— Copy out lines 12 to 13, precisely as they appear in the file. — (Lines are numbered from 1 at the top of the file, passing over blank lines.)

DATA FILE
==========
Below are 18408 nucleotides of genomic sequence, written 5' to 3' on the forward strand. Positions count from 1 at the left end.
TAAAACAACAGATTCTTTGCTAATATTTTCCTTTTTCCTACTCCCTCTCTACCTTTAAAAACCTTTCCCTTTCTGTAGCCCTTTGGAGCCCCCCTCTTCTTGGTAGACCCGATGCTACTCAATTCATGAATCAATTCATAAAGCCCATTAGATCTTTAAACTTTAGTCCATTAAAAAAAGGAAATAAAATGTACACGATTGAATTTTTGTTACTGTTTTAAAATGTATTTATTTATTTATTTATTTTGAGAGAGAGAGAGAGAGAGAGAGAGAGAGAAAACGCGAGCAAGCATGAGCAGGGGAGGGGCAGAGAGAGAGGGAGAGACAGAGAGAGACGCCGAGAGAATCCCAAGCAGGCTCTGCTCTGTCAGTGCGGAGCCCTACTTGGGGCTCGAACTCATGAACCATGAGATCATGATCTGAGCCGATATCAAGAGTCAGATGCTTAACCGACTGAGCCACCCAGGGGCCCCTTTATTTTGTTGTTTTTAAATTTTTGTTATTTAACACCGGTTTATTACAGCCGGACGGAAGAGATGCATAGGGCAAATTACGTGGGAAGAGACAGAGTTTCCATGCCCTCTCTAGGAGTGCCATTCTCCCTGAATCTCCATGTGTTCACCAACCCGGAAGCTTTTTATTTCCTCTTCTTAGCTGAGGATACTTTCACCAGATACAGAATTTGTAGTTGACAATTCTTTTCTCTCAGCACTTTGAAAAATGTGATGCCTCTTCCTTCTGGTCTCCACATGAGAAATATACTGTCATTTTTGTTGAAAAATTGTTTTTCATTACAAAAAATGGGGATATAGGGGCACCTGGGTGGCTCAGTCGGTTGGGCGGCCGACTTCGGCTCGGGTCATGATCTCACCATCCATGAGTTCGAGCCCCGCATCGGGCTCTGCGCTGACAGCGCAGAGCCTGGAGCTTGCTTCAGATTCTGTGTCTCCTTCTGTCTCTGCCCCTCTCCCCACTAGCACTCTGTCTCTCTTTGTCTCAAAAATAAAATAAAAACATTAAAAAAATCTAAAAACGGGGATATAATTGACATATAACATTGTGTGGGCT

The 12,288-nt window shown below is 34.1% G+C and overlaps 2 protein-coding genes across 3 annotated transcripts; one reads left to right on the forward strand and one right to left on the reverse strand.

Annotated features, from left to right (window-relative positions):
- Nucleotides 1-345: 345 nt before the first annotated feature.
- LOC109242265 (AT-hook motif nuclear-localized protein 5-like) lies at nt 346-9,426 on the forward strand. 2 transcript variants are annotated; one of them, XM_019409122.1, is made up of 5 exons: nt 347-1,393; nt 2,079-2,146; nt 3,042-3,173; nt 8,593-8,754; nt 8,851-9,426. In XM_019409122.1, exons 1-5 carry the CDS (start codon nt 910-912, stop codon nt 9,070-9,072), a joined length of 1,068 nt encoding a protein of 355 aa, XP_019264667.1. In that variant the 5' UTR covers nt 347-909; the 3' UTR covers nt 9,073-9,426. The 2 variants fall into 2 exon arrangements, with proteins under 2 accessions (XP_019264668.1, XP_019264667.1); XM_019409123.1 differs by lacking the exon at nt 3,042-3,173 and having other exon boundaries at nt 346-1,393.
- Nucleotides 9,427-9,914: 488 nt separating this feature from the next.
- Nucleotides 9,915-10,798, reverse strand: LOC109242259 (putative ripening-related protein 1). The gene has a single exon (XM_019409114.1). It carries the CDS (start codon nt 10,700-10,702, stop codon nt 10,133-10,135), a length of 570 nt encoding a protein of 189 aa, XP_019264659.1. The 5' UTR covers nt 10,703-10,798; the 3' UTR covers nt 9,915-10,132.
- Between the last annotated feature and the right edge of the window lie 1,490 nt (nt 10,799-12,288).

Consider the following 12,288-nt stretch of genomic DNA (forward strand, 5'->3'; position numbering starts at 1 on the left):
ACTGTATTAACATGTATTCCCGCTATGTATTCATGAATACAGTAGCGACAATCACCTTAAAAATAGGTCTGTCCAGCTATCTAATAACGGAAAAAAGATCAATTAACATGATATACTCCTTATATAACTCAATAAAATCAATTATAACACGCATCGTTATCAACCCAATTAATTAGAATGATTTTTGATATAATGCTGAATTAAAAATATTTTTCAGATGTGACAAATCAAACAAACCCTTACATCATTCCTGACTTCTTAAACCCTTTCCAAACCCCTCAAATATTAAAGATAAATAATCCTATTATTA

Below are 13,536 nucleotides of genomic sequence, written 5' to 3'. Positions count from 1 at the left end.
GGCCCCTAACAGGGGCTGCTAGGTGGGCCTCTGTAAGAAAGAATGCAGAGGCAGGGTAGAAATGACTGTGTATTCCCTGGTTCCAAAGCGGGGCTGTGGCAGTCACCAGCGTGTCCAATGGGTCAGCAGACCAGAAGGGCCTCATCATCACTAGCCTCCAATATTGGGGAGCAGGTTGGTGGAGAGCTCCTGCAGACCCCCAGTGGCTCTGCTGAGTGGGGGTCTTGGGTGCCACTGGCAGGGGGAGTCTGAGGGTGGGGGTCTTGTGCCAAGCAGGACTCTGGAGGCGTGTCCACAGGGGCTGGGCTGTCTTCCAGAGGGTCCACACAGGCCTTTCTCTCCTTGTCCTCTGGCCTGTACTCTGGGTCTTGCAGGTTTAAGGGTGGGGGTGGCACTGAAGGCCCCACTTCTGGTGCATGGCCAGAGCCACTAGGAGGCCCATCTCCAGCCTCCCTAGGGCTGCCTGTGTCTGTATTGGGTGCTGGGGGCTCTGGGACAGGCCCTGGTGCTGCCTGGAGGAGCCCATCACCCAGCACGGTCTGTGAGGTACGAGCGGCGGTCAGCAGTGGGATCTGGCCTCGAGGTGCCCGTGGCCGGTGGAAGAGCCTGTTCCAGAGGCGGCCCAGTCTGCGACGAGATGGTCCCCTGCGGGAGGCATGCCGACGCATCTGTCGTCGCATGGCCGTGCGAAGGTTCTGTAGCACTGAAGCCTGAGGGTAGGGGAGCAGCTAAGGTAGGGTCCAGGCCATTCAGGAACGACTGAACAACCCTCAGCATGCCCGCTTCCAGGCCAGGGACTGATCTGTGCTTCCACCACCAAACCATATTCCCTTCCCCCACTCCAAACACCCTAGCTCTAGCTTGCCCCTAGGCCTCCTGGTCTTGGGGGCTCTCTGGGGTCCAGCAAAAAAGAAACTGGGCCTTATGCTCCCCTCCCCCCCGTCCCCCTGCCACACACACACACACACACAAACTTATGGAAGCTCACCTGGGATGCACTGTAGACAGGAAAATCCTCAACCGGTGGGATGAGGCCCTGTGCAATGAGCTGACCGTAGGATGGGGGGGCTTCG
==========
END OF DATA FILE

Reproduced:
Below are 13,536 nucleotides of genomic sequence, written 5' to 3'. Positions count from 1 at the left end.
GGCCCCTAACAGGGGCTGCTAGGTGGGCCTCTGTAAGAAAGAATGCAGAGGCAGGGTAGAAATGACTGTGTATTCCCTGGTTCCAAAGCGGGGCTGTGGCAGTCACCAGCGTGTCCAATGGGTCAGCAGACCAGAAGGGCCTCATCATCACTAGCCTCCAATATTGGGGAGCAGGTTGGTGGAGAGCTCCTGCAGACCCCCAGTGGCTCTGCTGAGTGGGGGTCTTGGGTGCCACTGGCAGGGGGAGTCTGAGGGTGGGGGTCTTGTGCCAAGCAGGACTCTGGAGGCGTGTCCACAGGGGCTGGGCTGTCTTCCAGAGGGTCCACACAGGCCTTTCTCTCCTTGTCCTCTGGCCTGTACTCTGGGTCTTGCAGGTTTAAGGGTGGGGGTGGCACTGAAGGCCCCACTTCTGGTGCATGGCCAGAGCCACTAGGAGGCCCATCTCCAGCCTCCCTAGGGCTGCCTGTGTCTGTATTGGGTGCTGGGGGCTCTGGGACAGGCCCTGGTGCTGCCTGGAGGAGCCCATCACCCAGCACGGTCTGTGAGGTACGAGCGGCGGTCAGCAGTGGGATCTGGCCTCGAGGTGCCCGTGGCCGGTGGAAGAGCCTGTTCCAGAGGCGGCCCAGTCTGCGACGAGATGGTCCCCTGCGGGAGGCATGCCGACGCATCTGTCGTCGCATGGCCGTGCGAAGGTTCTGTAGCACTGAAGCCTGAGGGTAGGGGAGCAGCTAAGGTAGGGTCCAGGCCATTCAGGAACGACTGAACAACCCTCAGCATGCCCGCTTCCAGGCCAGGGACTGATCTGTGCTTCCACCACCAAACCATATTCCCTTCCCCCACTCCAAACACCCTAGCTCTAGCTTGCCCCTAGGCCTCCTGGTCTTGGGGGCTCTCTGGGGTCCAGCAAAAAAGAAACTGGGCCTTATGCTCCCCTCCCCCCCGTCCCCCTGCCACACACACACACACACACAAACTTATGGAAGCTCACCTGGGATGCACTGTAGACAGGAAAATCCTCAACCGGTGGGATGAGGCCCTGTGCAATGAGCTGACCGTAGGATGGGGGGGCTTCG